DreadWorld Mini-Review: 'Hills and Hollars' (2016)


Lets do the time warp (again?)...The year was 1995 and a young Mister Joshua had recently matriculated in to a small liberal arts college in southern Pennsylvania. Among all the new experiences, drinks, classes and friends, I met this awesome dude who lived across the hall fro me named Pat. Pat was a bit of a neat freak, but also a huge horror movie an. It's through Pat that I first saw Evil Dead, Return of the Living Dead, and a little Trauma released film names Redneck Zombies. Shot on video Redneck Zombies is famous for it's cheesiness and it's charm. It's the same feeling I got when I watched Ben Arvin's feature debut, Hills and Hollars.

Much like Redneck Zombies, Hills and Hollars takes you to the backwoods outback in search of some grisly horror. However, where as Redneck Zombies wears it's humor on it's sleeve, Arvin plays Hill and Hollars rather straight. The plot is your basic paint by numbers Texas Chainsaw Massacre variant that independent horror features have been ripping off for decades. Various youths run afoul of a murderous backwoods clan. Killing ensues. Youths fight back. The viewer is happy.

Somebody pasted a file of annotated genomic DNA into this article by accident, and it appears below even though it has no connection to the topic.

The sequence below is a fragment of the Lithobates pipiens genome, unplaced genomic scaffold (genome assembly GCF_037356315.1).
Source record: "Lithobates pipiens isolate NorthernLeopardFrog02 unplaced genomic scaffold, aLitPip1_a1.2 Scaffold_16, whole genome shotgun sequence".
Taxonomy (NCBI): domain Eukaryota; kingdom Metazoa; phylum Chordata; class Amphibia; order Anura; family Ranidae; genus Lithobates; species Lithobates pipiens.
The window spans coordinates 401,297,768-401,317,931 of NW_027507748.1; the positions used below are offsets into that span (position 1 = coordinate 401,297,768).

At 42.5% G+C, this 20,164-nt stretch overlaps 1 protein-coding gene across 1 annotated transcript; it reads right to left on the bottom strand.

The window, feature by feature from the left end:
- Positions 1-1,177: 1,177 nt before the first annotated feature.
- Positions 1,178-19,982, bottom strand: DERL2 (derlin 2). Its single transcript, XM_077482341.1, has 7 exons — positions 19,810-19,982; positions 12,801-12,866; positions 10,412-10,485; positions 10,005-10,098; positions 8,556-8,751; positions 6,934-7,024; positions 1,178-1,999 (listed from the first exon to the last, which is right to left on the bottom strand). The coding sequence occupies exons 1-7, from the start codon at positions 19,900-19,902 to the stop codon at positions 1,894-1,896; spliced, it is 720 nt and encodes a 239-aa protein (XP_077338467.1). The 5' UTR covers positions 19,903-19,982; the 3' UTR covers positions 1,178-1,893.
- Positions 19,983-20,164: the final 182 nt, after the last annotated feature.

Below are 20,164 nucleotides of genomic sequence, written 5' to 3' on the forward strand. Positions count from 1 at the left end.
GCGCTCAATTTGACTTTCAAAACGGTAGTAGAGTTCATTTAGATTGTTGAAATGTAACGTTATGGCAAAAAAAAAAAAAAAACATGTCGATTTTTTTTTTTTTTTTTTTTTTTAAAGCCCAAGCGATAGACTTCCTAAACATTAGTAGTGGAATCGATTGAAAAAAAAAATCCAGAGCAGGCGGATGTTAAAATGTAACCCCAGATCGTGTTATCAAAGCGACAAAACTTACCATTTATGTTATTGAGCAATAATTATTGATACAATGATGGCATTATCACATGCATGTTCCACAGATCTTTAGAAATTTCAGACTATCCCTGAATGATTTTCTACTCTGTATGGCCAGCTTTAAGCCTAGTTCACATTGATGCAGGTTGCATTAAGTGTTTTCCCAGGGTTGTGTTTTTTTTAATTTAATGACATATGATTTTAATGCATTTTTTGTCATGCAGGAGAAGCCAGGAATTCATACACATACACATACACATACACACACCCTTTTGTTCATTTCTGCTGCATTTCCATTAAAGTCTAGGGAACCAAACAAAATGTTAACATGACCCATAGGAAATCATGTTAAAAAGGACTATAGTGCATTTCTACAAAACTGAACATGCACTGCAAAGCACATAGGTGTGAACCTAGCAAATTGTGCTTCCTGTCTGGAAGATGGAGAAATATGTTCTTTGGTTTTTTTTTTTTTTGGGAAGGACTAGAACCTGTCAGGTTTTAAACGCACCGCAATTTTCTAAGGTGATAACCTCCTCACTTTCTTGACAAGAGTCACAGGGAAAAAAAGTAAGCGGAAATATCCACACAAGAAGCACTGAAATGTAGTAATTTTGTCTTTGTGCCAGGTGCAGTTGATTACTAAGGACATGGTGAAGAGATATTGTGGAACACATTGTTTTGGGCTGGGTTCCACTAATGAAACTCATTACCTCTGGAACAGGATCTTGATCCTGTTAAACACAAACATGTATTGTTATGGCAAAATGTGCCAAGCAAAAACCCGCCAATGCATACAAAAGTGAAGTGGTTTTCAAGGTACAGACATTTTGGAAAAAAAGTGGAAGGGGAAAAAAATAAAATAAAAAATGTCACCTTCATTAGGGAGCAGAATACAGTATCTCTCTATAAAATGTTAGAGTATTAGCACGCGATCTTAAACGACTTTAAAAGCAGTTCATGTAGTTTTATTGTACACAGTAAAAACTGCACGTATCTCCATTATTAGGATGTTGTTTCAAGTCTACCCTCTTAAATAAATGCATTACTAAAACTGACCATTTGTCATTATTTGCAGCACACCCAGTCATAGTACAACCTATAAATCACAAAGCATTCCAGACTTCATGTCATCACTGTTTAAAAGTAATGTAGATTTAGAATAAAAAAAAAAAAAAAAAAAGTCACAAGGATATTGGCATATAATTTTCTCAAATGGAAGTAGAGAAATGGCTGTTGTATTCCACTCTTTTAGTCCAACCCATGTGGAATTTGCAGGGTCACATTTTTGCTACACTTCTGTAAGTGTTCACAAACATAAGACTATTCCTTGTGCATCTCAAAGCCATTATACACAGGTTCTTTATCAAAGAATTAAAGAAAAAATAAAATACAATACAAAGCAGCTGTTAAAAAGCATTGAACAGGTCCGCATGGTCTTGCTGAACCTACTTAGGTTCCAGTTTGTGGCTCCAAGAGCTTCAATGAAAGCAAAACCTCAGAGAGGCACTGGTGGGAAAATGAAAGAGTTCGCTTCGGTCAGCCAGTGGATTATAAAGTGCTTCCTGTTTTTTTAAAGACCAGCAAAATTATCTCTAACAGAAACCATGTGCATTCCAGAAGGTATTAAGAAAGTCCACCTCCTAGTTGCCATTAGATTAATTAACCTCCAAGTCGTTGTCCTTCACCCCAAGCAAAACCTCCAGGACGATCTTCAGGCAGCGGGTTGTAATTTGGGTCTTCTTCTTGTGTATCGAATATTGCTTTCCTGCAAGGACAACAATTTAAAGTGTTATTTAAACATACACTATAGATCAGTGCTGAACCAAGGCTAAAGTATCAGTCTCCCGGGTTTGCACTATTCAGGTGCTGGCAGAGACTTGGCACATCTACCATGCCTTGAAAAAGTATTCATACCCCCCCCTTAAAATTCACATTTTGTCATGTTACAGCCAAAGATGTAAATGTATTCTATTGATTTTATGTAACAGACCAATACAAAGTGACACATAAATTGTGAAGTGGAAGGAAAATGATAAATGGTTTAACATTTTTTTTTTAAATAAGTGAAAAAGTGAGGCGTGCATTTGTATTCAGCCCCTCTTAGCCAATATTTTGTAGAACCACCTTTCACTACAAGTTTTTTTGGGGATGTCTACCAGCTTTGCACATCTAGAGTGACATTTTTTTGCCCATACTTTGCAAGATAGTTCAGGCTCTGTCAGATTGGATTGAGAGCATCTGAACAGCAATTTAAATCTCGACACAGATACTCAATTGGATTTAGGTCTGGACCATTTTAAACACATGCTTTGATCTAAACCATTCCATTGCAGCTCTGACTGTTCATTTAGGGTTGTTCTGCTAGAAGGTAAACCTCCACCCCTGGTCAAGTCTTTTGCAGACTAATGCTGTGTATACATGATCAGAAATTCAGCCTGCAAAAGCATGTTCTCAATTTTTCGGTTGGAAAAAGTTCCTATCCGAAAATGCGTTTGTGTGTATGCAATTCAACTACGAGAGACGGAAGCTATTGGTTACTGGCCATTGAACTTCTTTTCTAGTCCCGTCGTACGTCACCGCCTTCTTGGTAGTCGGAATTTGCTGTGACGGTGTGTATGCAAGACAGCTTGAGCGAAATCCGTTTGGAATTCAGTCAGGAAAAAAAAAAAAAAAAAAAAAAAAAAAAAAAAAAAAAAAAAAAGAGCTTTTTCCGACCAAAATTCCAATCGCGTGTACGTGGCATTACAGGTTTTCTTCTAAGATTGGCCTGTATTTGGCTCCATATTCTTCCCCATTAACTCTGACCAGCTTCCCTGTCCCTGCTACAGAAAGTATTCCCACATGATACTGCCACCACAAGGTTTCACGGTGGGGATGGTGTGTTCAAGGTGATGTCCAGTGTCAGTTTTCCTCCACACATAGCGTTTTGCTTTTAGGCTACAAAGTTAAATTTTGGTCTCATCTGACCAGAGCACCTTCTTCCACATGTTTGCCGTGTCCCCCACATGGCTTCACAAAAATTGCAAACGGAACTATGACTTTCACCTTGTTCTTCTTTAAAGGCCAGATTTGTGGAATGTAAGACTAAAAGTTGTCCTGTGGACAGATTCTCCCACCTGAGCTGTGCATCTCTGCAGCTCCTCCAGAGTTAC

From a production point of view, Hills and Hollars is a bit of a mess - even for a sub-microbudget feature. The acting is pretty poor, there is hardly any gore, and the editing might have been done by a drunk child on an Amiga. Yet, despite all of these obvious negatives, Arvin is able in infuse Hills and Hollars with a large enough dose of charm, coupled with some real tension building skill to produce a pretty effective little horror feature. It's not going to compete with the flashier horror films out there, but it doesn't want to. Hills and Hollars fills a neat little micro area of film, one that is probably only something that can happen in horror. If you have a whole lot of drive and even a small modicum of talent, you can make an acceptable product. 

** stars out of *****

Hills and Hollars is now available on Amazon HERE. Check it out and support Ben Arvin and independent horror. 


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